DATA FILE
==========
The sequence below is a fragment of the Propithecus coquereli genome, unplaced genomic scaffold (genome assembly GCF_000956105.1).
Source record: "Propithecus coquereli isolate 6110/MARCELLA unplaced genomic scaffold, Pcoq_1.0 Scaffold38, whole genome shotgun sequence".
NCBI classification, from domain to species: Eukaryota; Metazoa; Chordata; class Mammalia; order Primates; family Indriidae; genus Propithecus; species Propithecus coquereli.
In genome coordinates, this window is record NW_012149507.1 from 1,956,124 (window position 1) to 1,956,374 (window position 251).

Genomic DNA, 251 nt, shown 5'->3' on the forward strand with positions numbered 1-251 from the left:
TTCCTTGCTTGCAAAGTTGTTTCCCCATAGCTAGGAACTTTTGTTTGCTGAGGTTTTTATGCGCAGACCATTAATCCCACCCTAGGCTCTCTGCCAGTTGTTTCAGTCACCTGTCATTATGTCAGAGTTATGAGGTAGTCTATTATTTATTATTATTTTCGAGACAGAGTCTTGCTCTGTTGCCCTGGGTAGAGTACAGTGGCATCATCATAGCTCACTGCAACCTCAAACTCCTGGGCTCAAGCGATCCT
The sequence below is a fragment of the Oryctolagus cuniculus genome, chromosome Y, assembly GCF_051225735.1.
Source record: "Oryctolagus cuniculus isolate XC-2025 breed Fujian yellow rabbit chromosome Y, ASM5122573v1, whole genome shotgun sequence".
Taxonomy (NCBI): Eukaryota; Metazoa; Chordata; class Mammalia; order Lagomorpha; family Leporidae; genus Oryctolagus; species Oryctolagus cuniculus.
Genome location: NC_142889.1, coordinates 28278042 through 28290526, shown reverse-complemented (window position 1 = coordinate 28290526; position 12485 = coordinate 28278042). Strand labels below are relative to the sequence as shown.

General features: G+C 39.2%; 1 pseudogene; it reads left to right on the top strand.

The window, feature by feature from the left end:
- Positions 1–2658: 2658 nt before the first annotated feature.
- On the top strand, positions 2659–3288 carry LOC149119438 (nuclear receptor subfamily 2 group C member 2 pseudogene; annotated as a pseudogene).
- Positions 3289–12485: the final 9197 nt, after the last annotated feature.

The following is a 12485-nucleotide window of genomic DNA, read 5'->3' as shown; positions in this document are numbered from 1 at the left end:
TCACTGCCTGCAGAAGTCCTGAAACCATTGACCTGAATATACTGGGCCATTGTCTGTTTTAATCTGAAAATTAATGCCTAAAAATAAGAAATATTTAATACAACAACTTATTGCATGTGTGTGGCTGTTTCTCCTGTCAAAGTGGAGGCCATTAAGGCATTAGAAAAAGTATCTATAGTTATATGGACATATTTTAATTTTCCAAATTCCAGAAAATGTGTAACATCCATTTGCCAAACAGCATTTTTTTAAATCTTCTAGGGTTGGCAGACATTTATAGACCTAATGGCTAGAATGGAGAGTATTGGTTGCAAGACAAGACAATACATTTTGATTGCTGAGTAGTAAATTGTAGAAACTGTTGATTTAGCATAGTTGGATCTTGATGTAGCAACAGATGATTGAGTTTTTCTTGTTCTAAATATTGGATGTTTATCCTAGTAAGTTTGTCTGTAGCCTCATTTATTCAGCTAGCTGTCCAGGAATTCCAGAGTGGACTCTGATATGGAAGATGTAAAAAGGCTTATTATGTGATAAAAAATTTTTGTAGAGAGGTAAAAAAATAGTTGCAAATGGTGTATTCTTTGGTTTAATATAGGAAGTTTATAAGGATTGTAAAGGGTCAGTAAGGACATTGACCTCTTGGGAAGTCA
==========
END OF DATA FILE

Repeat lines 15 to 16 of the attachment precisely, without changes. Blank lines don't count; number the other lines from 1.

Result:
- Positions 3289–12485: the final 9197 nt, after the last annotated feature.

The following is a 12485-nucleotide window of genomic DNA, read 5'->3' as shown; positions in this document are numbered from 1 at the left end: